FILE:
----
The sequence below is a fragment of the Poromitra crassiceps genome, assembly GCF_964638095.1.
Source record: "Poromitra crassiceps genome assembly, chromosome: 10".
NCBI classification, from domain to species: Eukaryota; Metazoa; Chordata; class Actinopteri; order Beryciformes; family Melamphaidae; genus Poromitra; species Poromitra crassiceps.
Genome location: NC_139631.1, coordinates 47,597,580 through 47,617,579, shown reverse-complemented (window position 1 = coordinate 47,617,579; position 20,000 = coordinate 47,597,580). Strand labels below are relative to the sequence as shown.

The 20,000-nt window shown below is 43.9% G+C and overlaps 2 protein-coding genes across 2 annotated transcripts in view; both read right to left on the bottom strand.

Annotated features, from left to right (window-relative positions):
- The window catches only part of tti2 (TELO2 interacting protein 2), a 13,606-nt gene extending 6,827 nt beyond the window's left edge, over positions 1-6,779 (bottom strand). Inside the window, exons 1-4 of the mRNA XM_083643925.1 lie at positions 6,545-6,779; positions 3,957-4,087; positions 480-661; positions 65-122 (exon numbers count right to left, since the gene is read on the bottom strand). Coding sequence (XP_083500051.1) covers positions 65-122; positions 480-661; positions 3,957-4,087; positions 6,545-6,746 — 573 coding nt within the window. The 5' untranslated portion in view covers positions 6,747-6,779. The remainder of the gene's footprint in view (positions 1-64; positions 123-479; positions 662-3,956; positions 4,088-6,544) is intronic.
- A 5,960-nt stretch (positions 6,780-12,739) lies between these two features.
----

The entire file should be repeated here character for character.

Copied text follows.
The sequence below is a fragment of the Poromitra crassiceps genome, assembly GCF_964638095.1.
Source record: "Poromitra crassiceps genome assembly, chromosome: 10".
NCBI classification, from domain to species: Eukaryota; Metazoa; Chordata; class Actinopteri; order Beryciformes; family Melamphaidae; genus Poromitra; species Poromitra crassiceps.
Genome location: NC_139631.1, coordinates 47,597,580 through 47,617,579, shown reverse-complemented (window position 1 = coordinate 47,617,579; position 20,000 = coordinate 47,597,580). Strand labels below are relative to the sequence as shown.

The 20,000-nt window shown below is 43.9% G+C and overlaps 2 protein-coding genes across 2 annotated transcripts in view; both read right to left on the bottom strand.

Annotated features, from left to right (window-relative positions):
- The window catches only part of tti2 (TELO2 interacting protein 2), a 13,606-nt gene extending 6,827 nt beyond the window's left edge, over positions 1-6,779 (bottom strand). Inside the window, exons 1-4 of the mRNA XM_083643925.1 lie at positions 6,545-6,779; positions 3,957-4,087; positions 480-661; positions 65-122 (exon numbers count right to left, since the gene is read on the bottom strand). Coding sequence (XP_083500051.1) covers positions 65-122; positions 480-661; positions 3,957-4,087; positions 6,545-6,746 — 573 coding nt within the window. The 5' untranslated portion in view covers positions 6,747-6,779. The remainder of the gene's footprint in view (positions 1-64; positions 123-479; positions 662-3,956; positions 4,088-6,544) is intronic.
- A 5,960-nt stretch (positions 6,780-12,739) lies between these two features.